Qualifying public service employment details. I knew there was some sort of program out there for public service jobs, but I did not know that the 25% of all jobs qualified. Here’s some information taken from the PSFL certification form [pdf]:

  • Governmental organizations including any Federal, State, local, or Tribal government organization, agency, or entity, a public child or family service agency, a Tribal college or university, or the Peace Corps or AmeriCorps.
  • Any not-for-profit organizations that are tax-exempt under Section 501(c)(3) of the Internal Revenue Code.
  • Other types of not-for-profit organizations that provide certain types of qualifying public services, including:

    Emergency management
    Military service
    Public safety
    Law enforcement
    Public interest legal services
    Early childhood education
    Public service for individuals with disabilities
    Public service for the elderly
    Public health
    Public education
    Public library services
    School library services
    Other school-based services

  • “Public health” above includes nurses, nurse practitioners, nurses in a clinical setting, and full-time professionals engaged in health care practitioner occupations and health support occupations, as such terms are defined by the Bureau of Labor Statistics.

Let’s crunch some numbers. How much money are we talking? Here’s an example from the report:

For example, we found that a student who pursues a Master of Education or a Master of Social Work, who accumulated a loan balance of $28,000 during his undergraduate studies, is likely to have all of the money he borrows for his graduate education forgiven under PSLF. Graduate school would be free for him, financed entirely through loan forgiveness, so long as he borrows to pay the full cost of his education and works in qualifying job. This example is not an outlier. In fact, it will be a common scenario for those professions and many others with similar earnings profiles.

With an adjusted gross income of $45,000, under PSLF any federal student loan balance above roughly $30,000 would be forgiven. Let’s say an individual has a total gross income of $50,000 and an adjusted gross income (AGI) of $45,000. Under REPAYE and PSLF, your maximum monthly payments will be limited to 10% of your discretionary income (the difference between your adjusted gross income and 150 percent of the poverty guideline amount for your state of residence and family size, divided by 12).

Using this repayment calculator, I found that monthly max to be $227 a month starting payment ($2,724 a year) for the first year. If you assume that both your income and the poverty guidelines grow with inflation, your total payments over 10 years will be roughly $30,000. If you had a $100,000 student loan balance at 4% interest, that could be a $120,000 of forgiven debt (principal and interest) after a decade ($150,000 total, you paid $30,000).

If your income is high, you’d have to accumulate some serious loan balances to count on any significant portion being forgiven. Let’s run the same numbers for someone earning $100,000 gross total income, or $95,000 AGI. The monthly payment calculator shows me the max monthly payment would be $643 a month ($7,716 a year). Times 10 years and you’ll have already paid roughly $90,000.

Nearly 30% of people registered for PSFL have loan balances over $100,000.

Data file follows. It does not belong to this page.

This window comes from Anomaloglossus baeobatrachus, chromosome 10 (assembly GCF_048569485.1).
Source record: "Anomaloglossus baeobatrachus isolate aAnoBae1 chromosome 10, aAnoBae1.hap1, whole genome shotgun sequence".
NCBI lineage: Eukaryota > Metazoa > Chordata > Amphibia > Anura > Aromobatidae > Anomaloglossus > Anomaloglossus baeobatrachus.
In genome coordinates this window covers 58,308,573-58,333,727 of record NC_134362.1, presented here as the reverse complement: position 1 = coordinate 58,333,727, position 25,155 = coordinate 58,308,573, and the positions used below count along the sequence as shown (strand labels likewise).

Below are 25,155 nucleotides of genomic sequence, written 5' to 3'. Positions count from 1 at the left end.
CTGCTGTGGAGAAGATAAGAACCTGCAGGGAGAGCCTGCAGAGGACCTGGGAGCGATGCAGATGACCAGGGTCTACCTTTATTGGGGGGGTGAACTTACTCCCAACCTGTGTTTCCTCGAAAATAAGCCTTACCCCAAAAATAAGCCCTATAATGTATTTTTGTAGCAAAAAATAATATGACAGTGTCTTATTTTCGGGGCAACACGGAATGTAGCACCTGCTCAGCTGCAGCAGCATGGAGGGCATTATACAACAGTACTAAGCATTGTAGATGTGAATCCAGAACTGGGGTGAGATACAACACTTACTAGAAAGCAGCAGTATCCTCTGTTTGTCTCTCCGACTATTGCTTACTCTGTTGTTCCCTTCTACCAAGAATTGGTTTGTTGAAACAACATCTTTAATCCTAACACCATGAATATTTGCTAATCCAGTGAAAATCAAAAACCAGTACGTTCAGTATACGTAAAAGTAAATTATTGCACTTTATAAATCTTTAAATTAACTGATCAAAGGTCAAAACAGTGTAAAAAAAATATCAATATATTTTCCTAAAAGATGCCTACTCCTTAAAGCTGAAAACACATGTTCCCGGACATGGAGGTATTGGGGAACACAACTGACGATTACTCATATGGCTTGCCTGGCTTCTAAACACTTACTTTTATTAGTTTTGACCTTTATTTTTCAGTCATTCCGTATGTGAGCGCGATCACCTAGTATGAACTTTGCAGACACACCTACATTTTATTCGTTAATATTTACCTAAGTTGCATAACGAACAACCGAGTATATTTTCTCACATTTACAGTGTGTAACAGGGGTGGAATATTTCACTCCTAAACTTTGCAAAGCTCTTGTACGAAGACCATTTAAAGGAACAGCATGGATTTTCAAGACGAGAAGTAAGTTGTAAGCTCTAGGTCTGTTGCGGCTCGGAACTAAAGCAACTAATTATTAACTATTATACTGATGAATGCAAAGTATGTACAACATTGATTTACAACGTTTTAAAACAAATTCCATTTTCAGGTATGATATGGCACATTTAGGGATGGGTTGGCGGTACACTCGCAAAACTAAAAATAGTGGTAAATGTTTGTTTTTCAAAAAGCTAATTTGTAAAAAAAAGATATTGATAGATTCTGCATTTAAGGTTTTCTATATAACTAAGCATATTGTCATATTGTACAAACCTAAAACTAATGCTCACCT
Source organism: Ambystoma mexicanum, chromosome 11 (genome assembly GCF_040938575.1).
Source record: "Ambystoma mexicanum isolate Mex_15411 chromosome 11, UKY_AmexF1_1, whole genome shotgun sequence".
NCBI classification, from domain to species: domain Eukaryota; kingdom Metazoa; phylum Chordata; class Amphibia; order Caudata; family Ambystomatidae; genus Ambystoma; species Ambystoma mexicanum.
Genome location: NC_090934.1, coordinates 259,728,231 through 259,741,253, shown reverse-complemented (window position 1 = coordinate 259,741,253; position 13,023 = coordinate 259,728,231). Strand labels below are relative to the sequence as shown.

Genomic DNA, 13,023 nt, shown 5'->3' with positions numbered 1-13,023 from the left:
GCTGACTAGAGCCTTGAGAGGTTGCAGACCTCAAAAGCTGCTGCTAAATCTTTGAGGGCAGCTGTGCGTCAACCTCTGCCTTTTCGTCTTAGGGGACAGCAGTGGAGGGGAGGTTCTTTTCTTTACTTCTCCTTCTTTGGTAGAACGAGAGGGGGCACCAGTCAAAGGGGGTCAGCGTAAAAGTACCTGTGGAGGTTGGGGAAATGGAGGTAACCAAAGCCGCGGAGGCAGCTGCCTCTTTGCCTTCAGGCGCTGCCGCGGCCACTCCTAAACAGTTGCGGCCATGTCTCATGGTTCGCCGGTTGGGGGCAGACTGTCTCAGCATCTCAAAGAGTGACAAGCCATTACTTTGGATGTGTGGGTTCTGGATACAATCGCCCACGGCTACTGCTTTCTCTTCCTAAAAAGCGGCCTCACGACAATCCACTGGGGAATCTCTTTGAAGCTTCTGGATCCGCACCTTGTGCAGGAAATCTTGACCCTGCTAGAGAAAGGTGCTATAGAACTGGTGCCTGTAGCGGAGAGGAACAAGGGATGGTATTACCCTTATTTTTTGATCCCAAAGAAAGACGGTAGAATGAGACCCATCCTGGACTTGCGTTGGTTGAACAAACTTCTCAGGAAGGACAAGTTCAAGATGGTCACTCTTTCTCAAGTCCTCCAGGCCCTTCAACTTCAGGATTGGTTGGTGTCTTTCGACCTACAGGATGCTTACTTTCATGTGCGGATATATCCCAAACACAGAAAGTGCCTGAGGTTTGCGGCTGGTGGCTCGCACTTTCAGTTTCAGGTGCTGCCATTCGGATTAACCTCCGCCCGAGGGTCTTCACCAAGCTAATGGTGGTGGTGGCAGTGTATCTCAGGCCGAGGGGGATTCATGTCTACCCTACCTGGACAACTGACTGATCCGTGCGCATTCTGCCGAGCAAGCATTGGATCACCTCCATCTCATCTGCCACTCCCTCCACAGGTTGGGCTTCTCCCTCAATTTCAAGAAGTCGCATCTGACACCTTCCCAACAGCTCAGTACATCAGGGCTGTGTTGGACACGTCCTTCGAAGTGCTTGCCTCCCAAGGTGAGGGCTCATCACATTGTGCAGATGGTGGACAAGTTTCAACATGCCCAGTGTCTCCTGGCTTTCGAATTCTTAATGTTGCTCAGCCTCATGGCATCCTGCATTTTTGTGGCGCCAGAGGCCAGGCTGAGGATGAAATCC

brookings1

Final thoughts. PSLF definitely offers the most benefits to those with huge student loan balances and low-to-modest incomes. Student loan balances of over $100,000 can be wiped out. If you are working in a field where public sector workers earn close to the same amount as private workers (accounting for pension and health benefits in retirement), then this PSFL program may tilt your decision. For example, a healthcare worker may choose to work for a non-profit hospital over a private for-profit hospital.

Is this a loophole? How many people first look at their huge student loan balances and then choose to go into the public sector over the private sector because of this program? How many people were already planning to go into the public sector and then decide to use this program for free grad school?

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Income-Based Repayment of Federal Student Loan Debt Starts July 1st

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If you have a student loan debt balance that is close to or exceeds your annual income, this is for you. Income-Based Repayment (IBR) is a new way to lower your federal student loan payments starting July 1, 2009. It caps monthly payments and forgives remaining debt and interest after 25 years. And if you’re a teacher or work in government, nonprofit, or other public service jobs, you could have your federal loans forgiven after just 10 years.

Here’s an animated video about the topic from IBRinfo.org:

Under IBR, most borrowers will have a monthly payment that is less than 10% of gross income. This includes single borrowers with less than $50,000 in income and married borrowers with two children who have less than $100,000 in income. This is only available to federal student loan programs, so those with private student loans are not eligible.

An example from this USA Today article:

Suppose you have $30,000 in student loans, and you estimate that your 2009 income will be $25,000. Assuming your loans have a fixed interest rate of 6.8%, your monthly payment under the income-based repayment program would be $110, vs. $345 under a standard 10-year repayment plan. […] If your income rises in the future, your payments will, too. […] However, any amount you owe after 25 years of qualifying payments will be forgiven.

To see if you qualify for a lower payment, enter your info into this IBR qualification calculator. To enroll, you’ll have to contact your lender directly about income-based repayment once it become available July 1st, 2009.

My Money Blog has partnered with CardRatings and Credit-Land for selected credit cards, and may receive a commission from card issuers. All opinions expressed are the author’s alone, and has not been provided nor approved by any of the companies mentioned. MyMoneyBlog.com is also a member of the Amazon Associate Program, and if you click through to Amazon and make a purchase, I may earn a small commission. Thank you for your support.